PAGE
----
Alexandra Lange | Essays

Shiny and New

Three words I never thought I would hear on a dramatic television show: Ada Louise Huxtable. But there I was, watching Mad Men and the client they teased last week, Madison Square Garden, was in a meeting with Pete and Paul, asking for help fighting the crazies who want to SAVE PENN STATION. Paul flips through a folder of what I assume are accurate recreations of posters made by protestors and then begins to read a few lines from Ada Louise Huxtable’s protest piece of May 5, 1963. I didn’t have a pen, so I didn’t catch the exact quote, but this one will do.

“Anything new is categorically preferred to anything old, no matter how shoddy or undistinguished the new may be. And if the old is wanted occasionally, 'reproductions' are preferred to originals, because they are newer and cleaner.”

The client dismisses her as an “angry woman” (shades of Robert Moses, Jane Jacob, and the phrase “just a bunch of mothers”) just as Don Draper will later dismiss Peggy’s concerns about pitching a diet soda to men with Ann-Margaret jiggle rather than to the female customer as too artistic a concern for advertising. Sterling Cooper is in the business of new, and happy to reproduce art in the service of commerce. (For a take on the whole episode from this womanly p.o.v., click here.)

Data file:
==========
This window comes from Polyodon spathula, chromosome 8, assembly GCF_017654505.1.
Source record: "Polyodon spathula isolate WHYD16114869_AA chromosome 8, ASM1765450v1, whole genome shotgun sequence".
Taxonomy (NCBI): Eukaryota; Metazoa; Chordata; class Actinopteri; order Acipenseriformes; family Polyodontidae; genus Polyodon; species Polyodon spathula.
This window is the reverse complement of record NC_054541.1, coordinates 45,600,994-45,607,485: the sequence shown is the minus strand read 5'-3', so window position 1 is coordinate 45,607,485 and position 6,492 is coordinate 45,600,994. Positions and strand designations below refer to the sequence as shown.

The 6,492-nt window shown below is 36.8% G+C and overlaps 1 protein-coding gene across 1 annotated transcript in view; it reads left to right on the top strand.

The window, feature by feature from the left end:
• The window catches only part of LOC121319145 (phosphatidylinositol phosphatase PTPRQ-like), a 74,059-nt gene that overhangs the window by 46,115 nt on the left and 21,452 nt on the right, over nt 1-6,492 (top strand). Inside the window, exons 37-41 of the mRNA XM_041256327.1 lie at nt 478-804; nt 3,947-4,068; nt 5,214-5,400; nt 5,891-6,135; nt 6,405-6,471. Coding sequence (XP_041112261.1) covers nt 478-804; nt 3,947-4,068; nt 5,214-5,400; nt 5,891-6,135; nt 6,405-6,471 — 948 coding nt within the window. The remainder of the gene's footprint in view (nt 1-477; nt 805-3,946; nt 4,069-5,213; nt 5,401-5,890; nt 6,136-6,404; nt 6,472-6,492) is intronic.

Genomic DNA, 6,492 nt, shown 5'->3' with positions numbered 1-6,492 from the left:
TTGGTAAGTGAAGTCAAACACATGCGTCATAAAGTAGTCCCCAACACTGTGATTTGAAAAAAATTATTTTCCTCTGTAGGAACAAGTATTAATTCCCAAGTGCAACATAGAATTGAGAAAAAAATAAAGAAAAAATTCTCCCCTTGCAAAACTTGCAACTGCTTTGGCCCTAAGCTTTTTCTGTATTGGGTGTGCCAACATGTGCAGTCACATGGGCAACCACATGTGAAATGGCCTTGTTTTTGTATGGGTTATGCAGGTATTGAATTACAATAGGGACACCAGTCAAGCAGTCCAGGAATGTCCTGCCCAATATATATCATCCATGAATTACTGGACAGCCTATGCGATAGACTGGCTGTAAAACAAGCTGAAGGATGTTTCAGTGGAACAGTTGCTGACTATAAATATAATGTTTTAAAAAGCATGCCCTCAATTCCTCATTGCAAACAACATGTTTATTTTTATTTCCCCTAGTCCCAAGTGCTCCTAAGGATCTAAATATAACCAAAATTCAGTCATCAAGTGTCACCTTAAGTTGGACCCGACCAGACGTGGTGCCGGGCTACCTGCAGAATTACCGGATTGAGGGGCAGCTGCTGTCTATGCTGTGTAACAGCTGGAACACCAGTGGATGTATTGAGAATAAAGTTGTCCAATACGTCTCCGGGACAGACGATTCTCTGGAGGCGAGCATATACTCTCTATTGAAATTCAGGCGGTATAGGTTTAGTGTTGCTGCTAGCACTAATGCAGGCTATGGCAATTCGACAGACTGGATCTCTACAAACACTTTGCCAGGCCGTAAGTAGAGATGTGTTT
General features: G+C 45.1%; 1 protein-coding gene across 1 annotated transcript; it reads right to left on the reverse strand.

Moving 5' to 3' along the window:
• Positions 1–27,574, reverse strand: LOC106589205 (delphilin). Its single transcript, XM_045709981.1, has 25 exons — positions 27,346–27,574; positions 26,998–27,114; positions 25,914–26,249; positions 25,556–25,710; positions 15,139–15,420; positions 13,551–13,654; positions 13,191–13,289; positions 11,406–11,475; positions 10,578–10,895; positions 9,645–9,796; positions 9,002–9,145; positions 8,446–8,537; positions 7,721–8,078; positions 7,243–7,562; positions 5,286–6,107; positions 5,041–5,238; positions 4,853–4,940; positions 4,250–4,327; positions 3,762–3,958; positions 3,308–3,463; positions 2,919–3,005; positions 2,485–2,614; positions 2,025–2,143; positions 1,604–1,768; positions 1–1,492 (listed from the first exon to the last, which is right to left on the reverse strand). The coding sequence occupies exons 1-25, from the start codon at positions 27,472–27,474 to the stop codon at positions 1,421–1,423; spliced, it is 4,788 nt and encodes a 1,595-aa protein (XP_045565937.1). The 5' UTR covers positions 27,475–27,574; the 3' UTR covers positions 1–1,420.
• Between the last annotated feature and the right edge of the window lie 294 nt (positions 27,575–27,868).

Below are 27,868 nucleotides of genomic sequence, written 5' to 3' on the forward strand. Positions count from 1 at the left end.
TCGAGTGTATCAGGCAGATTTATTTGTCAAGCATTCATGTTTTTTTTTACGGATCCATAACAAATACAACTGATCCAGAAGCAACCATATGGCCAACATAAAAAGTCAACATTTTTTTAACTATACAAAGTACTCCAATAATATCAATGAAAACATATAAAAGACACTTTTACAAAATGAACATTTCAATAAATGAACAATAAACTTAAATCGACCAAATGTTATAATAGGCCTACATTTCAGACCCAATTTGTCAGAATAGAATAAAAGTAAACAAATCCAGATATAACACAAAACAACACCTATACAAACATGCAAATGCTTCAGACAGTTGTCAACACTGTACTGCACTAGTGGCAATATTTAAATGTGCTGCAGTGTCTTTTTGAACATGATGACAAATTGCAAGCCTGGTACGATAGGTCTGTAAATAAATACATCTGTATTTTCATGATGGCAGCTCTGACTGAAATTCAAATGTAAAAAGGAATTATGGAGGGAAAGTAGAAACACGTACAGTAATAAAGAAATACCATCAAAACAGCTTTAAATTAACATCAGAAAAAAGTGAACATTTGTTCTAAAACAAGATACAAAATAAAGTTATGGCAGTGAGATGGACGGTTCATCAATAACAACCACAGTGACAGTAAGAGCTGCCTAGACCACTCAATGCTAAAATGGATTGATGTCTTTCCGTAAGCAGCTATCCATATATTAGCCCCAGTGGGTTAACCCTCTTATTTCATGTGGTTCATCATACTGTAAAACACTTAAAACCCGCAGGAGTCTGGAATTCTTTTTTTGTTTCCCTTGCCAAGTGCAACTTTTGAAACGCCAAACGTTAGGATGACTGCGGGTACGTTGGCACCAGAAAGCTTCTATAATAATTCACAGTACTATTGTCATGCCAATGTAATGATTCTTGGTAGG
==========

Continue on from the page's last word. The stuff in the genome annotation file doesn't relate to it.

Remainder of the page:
In a later scene, Don speaks for the development community, then and now. Penn Station is old and dirty, like the city. What the developers of Madison Square Garden are selling is what he saw in California, the shining city of the future, clean and bright. That this is perhaps a better description of the hopes for Lincoln Center, that acropolis of culture also under development in 1963, is no matter. Mad Men is playing on our divided loyalties across the ages, to Don v. Peggy, old v. new, preservation v. progress. Could he be right? At least he is showing us how so many intelligent people could have been so wrong. We all assumed the politics of Season 3 would revolve around the Kennedy assassination, but instead creator Matthew Weiner is tying the show more closely to parochial concerns, drawing other buildings in New York in as characters. I can only pray this is not the last we hear of Penn.

For more on ALH’s appearance, go to the excellent and new-to-me Footnotes of Mad Men.

Posted in: Architecture, Media

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